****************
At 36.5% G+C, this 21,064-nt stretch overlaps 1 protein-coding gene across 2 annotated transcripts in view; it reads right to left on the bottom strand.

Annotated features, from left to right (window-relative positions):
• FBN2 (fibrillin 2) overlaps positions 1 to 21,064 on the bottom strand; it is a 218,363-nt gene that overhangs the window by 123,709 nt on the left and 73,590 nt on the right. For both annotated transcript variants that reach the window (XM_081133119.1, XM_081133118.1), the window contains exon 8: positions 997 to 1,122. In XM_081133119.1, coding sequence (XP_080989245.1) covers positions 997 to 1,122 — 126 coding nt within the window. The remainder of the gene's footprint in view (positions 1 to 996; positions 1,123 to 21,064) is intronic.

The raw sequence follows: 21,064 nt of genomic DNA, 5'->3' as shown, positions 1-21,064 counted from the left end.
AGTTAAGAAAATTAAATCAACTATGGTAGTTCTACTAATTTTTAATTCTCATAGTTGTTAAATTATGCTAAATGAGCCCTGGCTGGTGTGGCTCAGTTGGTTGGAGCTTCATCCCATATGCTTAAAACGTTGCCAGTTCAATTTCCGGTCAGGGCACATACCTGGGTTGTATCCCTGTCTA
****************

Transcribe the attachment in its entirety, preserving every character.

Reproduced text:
At 36.5% G+C, this 21,064-nt stretch overlaps 1 protein-coding gene across 2 annotated transcripts in view; it reads right to left on the bottom strand.

Annotated features, from left to right (window-relative positions):
• FBN2 (fibrillin 2) overlaps positions 1 to 21,064 on the bottom strand; it is a 218,363-nt gene that overhangs the window by 123,709 nt on the left and 73,590 nt on the right. For both annotated transcript variants that reach the window (XM_081133119.1, XM_081133118.1), the window contains exon 8: positions 997 to 1,122. In XM_081133119.1, coding sequence (XP_080989245.1) covers positions 997 to 1,122 — 126 coding nt within the window. The remainder of the gene's footprint in view (positions 1 to 996; positions 1,123 to 21,064) is intronic.

The raw sequence follows: 21,064 nt of genomic DNA, 5'->3' as shown, positions 1-21,064 counted from the left end.
AGTTAAGAAAATTAAATCAACTATGGTAGTTCTACTAATTTTTAATTCTCATAGTTGTTAAATTATGCTAAATGAGCCCTGGCTGGTGTGGCTCAGTTGGTTGGAGCTTCATCCCATATGCTTAAAACGTTGCCAGTTCAATTTCCGGTCAGGGCACATACCTGGGTTGTATCCCTGTCTA